As I was rushing from one meeting to another this past Wednesday, my distressed office neighbor and good friend, Robin Wagner Pacifici, told me about the latest senseless mass murder in the U.S., the San Bernardino massacre. I responded with a tasteless joke, asking whether the terrorist again was a white male Christian “terrorist,” the usual profile of this all too usual type of event in America. The joke fell flat, and it turns out that this latest development was more eventful than I expected. To be honest, it was more eventful than I had hoped. This time, The New York Times reports today, it was “Do It Yourself Terrorism,” a long feared development of Homeland Security professionals.
A restless event is in the making, as Robin would put it. Not just your usual mass murder, but a new development of historic importance, a real case of self radicalized, homegrown Islamic terror. Mass shootings by racists and anti abortion fundamentalists are calmly accepted as inevitable. Extending a conservative tradition, it is assumed that not only the poor, but also the deranged will always be with us. But radical Islam is something else. Its them or us, a black and white issue if there ever was one. A clear line in the sand must be drawn. A clear and sustained counter terrorism must be developed. Thus right wing pundits, along with Republican candidates for President, are demanding resolute action, and Democrats are responding, as are the media and government agencies. The President of the United States will address the nation from the Oval Office tonight.
If we pay attention to what the arch-terrorist, Osama Bin Laden said, and what ISIS publishes, it is pretty clear that this is exactly wrong.
“The Grey Zone, a 10-page editorial in ISIS’s online magazine Dabiq in early 2015, describes the twilight area occupied by most Muslims between good and evil, the caliphate and the infidel, which the “blessed operations of September 11” brought into relief. Quoting Bin Laden it said: “The world today is divided. Bush spoke the truth when he said, ‘Either you are with us or you are with the terrorists’, with the actual ‘terrorist’ being the western crusaders.” Now, it said, “the time had come for another event to … bring division to the world and destroy the grey zone”.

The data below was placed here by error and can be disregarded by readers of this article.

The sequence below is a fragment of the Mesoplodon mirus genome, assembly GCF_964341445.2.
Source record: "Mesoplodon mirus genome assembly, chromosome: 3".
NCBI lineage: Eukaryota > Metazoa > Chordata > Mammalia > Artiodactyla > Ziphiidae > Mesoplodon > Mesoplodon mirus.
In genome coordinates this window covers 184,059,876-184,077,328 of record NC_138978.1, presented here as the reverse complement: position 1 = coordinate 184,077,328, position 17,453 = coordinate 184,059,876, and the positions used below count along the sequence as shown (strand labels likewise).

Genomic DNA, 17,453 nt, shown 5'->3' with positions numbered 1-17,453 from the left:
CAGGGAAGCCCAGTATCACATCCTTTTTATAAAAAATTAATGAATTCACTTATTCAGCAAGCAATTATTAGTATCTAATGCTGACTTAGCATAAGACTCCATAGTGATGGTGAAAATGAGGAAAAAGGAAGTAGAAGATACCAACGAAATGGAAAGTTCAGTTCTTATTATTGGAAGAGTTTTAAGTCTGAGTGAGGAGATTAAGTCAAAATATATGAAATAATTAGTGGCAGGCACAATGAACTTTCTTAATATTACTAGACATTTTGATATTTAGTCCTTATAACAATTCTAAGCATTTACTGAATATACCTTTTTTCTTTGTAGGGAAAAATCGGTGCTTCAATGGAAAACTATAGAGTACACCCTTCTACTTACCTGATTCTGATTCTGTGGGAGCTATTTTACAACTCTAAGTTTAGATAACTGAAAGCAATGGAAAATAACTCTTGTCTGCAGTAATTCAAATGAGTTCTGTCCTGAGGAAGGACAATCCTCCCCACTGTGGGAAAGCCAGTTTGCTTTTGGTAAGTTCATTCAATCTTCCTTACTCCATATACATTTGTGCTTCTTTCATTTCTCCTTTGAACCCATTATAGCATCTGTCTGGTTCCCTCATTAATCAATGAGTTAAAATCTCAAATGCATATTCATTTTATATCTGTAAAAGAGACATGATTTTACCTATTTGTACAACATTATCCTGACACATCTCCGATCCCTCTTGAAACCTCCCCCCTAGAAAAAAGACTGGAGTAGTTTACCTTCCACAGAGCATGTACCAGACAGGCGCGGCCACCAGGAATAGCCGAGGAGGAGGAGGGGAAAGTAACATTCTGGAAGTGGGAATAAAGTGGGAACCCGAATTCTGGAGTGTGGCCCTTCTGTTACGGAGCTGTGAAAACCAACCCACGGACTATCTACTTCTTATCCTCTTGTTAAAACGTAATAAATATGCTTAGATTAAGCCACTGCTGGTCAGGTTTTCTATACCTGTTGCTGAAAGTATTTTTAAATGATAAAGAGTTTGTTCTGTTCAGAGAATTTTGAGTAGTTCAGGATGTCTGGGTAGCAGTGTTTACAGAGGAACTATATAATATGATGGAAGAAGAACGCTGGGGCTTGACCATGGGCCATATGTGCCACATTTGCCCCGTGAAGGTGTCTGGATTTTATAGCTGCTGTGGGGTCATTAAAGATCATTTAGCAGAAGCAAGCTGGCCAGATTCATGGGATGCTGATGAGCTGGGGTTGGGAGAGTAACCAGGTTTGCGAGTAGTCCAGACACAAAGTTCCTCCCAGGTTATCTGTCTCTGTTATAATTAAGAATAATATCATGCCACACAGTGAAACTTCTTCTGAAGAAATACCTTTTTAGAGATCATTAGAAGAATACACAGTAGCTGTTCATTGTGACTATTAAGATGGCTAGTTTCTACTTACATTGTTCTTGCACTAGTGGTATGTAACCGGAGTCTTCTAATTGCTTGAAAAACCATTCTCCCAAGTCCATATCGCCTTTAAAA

This, from an article in The Guardian arguing that the truth about ISIS has ominous meaning, going way beyond “mindless terrorism.” Iddo Tavory, my co-author on the topic of the social condition brought my attention to the piece. It highlights the relationship between our joint project and the relevance of the gray in the aftermath of the global escalation of the Islamic State’s terrorism.
There are tensions knitted into social life, posing dilemmas for social action. Asserting that these have clear and easy, black or white answers, whether they are leftist or rightist, based on a glorified account of tradition or revolution, Zionist or anti-Zionist, or terrorist or anti-terrorist, is dangerous. This is both the basis of my appreciation of the gray and Bin Laden’s and the ISIS war against it.
At Public Seminar, I once asserted, to the dismay of some of my colleagues that Hamas and Netanyahu were collaborators. Bin Laden confirms my assertion; his quote reveals his awareness that he and George W. Bush had a similar relationship. And crucially, he understood that the gray was his most direct enemy, not the bellicose anti-terrorists, from Bush, to Trump et al.
It is tempting to despair. I have to fight against this. I desperately seek a ray of hope, and I see it in those who appreciate the beauty of the gray, against Bin Laden and ISIS, as the gray represents for me hybridity, plurality, the complications of living a decent life in a world of heterogeneity. The world beyond true belief and ideological certainty, whether it comes from religious faith (dominant these days) or ideological scientism (the problem of the 20th Century and still a problem in the academic left), is gray. Appreciating its beauty, and fighting for it, is not as easy or as pedestrian as it seems, revealed by the “events” of this week.